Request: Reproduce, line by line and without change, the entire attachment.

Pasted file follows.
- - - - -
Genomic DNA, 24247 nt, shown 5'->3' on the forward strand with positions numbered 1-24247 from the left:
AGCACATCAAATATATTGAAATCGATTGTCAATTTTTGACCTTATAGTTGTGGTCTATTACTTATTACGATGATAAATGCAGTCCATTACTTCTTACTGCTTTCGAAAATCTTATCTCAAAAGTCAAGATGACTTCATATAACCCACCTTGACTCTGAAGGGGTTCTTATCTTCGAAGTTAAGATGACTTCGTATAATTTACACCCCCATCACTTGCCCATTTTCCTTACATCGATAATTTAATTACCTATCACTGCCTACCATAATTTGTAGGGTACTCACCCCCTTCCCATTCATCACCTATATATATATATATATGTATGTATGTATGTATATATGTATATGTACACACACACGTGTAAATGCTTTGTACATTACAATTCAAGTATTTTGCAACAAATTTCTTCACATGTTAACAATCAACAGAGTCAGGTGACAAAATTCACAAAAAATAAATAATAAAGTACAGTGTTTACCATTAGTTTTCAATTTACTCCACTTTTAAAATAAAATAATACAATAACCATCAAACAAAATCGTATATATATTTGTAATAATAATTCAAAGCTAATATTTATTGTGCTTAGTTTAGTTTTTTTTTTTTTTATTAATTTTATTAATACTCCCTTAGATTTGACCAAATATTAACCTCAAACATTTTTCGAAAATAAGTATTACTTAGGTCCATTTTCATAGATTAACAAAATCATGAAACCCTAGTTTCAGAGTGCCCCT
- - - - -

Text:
Genomic DNA, 24247 nt, shown 5'->3' on the forward strand with positions numbered 1-24247 from the left:
AGCACATCAAATATATTGAAATCGATTGTCAATTTTTGACCTTATAGTTGTGGTCTATTACTTATTACGATGATAAATGCAGTCCATTACTTCTTACTGCTTTCGAAAATCTTATCTCAAAAGTCAAGATGACTTCATATAACCCACCTTGACTCTGAAGGGGTTCTTATCTTCGAAGTTAAGATGACTTCGTATAATTTACACCCCCATCACTTGCCCATTTTCCTTACATCGATAATTTAATTACCTATCACTGCCTACCATAATTTGTAGGGTACTCACCCCCTTCCCATTCATCACCTATATATATATATATATGTATGTATGTATGTATATATGTATATGTACACACACACGTGTAAATGCTTTGTACATTACAATTCAAGTATTTTGCAACAAATTTCTTCACATGTTAACAATCAACAGAGTCAGGTGACAAAATTCACAAAAAATAAATAATAAAGTACAGTGTTTACCATTAGTTTTCAATTTACTCCACTTTTAAAATAAAATAATACAATAACCATCAAACAAAATCGTATATATATTTGTAATAATAATTCAAAGCTAATATTTATTGTGCTTAGTTTAGTTTTTTTTTTTTTTATTAATTTTATTAATACTCCCTTAGATTTGACCAAATATTAACCTCAAACATTTTTCGAAAATAAGTATTACTTAGGTCCATTTTCATAGATTAACAAAATCATGAAACCCTAGTTTCAGAGTGCCCCT